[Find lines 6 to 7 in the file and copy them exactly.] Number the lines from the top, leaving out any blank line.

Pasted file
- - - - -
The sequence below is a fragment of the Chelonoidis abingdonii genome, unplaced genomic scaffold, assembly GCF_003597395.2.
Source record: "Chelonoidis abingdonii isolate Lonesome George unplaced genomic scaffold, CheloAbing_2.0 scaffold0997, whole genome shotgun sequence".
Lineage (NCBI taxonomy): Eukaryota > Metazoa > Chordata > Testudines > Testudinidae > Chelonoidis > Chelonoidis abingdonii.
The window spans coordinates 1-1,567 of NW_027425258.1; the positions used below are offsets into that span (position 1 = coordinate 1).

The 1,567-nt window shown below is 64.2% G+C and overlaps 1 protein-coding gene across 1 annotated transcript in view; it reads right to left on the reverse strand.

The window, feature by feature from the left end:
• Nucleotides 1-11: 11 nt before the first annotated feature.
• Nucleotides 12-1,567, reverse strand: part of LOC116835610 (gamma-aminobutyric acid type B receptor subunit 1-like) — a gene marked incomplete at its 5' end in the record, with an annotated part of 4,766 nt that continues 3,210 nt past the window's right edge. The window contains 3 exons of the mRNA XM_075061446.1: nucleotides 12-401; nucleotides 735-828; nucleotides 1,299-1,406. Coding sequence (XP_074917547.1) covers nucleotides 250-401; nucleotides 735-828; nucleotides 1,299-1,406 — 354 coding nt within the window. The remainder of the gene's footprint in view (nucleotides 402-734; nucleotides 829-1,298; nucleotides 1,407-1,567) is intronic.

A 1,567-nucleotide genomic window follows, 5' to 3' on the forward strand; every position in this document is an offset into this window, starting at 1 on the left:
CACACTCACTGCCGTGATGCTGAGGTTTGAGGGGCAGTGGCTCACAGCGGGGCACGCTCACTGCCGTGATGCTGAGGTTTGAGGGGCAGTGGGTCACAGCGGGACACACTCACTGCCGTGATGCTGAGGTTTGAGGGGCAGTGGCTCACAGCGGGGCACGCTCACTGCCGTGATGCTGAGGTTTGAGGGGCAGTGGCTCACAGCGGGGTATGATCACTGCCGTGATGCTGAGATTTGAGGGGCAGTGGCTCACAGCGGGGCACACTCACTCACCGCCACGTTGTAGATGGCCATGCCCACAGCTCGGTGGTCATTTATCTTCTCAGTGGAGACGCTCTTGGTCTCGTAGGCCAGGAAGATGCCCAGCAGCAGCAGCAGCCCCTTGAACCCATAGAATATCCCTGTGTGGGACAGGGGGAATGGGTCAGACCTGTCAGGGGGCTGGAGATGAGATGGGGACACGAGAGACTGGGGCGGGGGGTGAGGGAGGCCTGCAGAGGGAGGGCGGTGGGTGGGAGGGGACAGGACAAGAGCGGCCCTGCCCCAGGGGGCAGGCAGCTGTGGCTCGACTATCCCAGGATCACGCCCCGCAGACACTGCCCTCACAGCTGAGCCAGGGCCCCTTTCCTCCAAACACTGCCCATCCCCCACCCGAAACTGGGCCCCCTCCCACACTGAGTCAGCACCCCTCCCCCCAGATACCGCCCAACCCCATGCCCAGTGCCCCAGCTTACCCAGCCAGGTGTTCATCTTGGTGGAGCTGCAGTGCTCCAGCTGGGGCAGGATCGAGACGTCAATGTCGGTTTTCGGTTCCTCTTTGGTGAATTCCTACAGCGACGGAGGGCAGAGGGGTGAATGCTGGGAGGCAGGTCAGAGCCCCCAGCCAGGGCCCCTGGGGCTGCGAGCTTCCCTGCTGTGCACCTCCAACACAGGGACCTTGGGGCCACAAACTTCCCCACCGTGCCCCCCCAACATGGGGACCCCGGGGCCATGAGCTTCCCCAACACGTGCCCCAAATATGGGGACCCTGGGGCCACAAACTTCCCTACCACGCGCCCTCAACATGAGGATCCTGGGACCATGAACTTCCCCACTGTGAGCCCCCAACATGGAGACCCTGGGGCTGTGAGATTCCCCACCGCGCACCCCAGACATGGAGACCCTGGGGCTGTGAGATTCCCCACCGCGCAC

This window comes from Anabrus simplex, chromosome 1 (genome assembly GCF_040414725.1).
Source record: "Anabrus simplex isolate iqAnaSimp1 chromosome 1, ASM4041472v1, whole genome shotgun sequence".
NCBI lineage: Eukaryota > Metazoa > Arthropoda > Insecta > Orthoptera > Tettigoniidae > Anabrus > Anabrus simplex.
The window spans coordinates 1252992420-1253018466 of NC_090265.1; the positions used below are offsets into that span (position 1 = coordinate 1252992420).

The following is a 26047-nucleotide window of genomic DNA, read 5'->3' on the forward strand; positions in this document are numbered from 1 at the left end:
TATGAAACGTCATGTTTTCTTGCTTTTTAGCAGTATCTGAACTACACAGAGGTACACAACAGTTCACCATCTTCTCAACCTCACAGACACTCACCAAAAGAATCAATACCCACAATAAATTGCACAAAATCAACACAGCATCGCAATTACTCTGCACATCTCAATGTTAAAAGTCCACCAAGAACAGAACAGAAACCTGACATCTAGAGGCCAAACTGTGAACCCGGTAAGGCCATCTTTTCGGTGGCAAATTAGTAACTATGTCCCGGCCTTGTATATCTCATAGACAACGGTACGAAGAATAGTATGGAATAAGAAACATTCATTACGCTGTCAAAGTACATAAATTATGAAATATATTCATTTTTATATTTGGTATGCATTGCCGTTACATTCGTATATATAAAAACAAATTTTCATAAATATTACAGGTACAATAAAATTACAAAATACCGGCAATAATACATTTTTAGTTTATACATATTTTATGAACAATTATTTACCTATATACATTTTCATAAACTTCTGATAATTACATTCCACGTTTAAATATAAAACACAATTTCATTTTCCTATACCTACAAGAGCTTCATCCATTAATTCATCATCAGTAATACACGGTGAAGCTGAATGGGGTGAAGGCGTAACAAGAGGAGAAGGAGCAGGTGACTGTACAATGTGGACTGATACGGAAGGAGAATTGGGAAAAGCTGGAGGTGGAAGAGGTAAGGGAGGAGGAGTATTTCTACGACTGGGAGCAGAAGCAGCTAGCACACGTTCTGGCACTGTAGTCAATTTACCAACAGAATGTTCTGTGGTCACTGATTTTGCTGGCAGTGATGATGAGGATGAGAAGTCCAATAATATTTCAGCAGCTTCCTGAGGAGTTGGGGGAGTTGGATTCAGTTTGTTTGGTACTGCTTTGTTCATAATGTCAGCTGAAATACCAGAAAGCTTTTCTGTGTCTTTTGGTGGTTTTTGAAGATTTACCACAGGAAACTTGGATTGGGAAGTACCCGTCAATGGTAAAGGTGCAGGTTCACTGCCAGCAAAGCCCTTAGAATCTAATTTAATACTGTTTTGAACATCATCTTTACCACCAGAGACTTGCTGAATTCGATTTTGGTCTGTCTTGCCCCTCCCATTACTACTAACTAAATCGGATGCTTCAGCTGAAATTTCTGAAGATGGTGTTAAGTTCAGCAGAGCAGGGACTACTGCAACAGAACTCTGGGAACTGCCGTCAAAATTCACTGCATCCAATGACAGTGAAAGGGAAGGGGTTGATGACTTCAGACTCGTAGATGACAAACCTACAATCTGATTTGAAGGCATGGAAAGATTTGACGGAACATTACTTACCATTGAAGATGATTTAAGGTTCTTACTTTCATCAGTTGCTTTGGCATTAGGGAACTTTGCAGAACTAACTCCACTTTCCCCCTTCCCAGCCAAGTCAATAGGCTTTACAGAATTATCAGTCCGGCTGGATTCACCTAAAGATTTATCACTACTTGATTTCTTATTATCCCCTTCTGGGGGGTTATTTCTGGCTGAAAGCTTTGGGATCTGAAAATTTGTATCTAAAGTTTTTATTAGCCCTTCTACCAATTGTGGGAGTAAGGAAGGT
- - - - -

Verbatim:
The window, feature by feature from the left end:
• Nucleotides 1-11: 11 nt before the first annotated feature.